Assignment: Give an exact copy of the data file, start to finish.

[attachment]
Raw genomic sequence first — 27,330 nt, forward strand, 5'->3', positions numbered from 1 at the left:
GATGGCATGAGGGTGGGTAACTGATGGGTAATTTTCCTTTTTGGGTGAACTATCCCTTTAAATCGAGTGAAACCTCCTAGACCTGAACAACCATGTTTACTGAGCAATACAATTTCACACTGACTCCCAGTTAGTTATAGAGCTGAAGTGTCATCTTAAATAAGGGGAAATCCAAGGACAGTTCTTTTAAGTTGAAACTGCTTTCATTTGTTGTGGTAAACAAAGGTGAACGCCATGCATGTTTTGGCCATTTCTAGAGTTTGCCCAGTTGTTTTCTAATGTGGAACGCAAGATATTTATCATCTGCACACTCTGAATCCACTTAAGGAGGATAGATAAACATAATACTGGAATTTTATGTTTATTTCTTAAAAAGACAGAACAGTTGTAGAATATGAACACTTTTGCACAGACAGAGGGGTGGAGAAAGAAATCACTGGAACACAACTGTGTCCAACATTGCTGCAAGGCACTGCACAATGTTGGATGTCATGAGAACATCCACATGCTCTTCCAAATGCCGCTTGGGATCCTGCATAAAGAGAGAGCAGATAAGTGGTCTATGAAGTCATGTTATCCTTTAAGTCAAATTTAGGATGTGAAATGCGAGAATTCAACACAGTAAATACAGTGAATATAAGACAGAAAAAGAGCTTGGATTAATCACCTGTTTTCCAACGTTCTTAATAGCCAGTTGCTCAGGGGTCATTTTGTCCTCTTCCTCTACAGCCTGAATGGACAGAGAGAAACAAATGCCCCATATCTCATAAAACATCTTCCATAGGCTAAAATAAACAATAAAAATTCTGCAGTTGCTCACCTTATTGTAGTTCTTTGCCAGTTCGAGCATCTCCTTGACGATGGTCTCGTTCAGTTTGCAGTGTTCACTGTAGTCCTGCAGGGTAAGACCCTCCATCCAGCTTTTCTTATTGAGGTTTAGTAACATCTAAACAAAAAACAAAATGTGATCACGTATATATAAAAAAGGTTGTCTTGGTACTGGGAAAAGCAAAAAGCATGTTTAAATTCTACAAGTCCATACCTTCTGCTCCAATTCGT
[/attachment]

Raw genomic sequence first — 27,330 nt, forward strand, 5'->3', positions numbered from 1 at the left:
GATGGCATGAGGGTGGGTAACTGATGGGTAATTTTCCTTTTTGGGTGAACTATCCCTTTAAATCGAGTGAAACCTCCTAGACCTGAACAACCATGTTTACTGAGCAATACAATTTCACACTGACTCCCAGTTAGTTATAGAGCTGAAGTGTCATCTTAAATAAGGGGAAATCCAAGGACAGTTCTTTTAAGTTGAAACTGCTTTCATTTGTTGTGGTAAACAAAGGTGAACGCCATGCATGTTTTGGCCATTTCTAGAGTTTGCCCAGTTGTTTTCTAATGTGGAACGCAAGATATTTATCATCTGCACACTCTGAATCCACTTAAGGAGGATAGATAAACATAATACTGGAATTTTATGTTTATTTCTTAAAAAGACAGAACAGTTGTAGAATATGAACACTTTTGCACAGACAGAGGGGTGGAGAAAGAAATCACTGGAACACAACTGTGTCCAACATTGCTGCAAGGCACTGCACAATGTTGGATGTCATGAGAACATCCACATGCTCTTCCAAATGCCGCTTGGGATCCTGCATAAAGAGAGAGCAGATAAGTGGTCTATGAAGTCATGTTATCCTTTAAGTCAAATTTAGGATGTGAAATGCGAGAATTCAACACAGTAAATACAGTGAATATAAGACAGAAAAAGAGCTTGGATTAATCACCTGTTTTCCAACGTTCTTAATAGCCAGTTGCTCAGGGGTCATTTTGTCCTCTTCCTCTACAGCCTGAATGGACAGAGAGAAACAAATGCCCCATATCTCATAAAACATCTTCCATAGGCTAAAATAAACAATAAAAATTCTGCAGTTGCTCACCTTATTGTAGTTCTTTGCCAGTTCGAGCATCTCCTTGACGATGGTCTCGTTCAGTTTGCAGTGTTCACTGTAGTCCTGCAGGGTAAGACCCTCCATCCAGCTTTTCTTATTGAGGTTTAGTAACATCTAAACAAAAAACAAAATGTGATCACGTATATATAAAAAAGGTTGTCTTGGTACTGGGAAAAGCAAAAAGCATGTTTAAATTCTACAAGTCCATACCTTCTGCTCCAATTCGT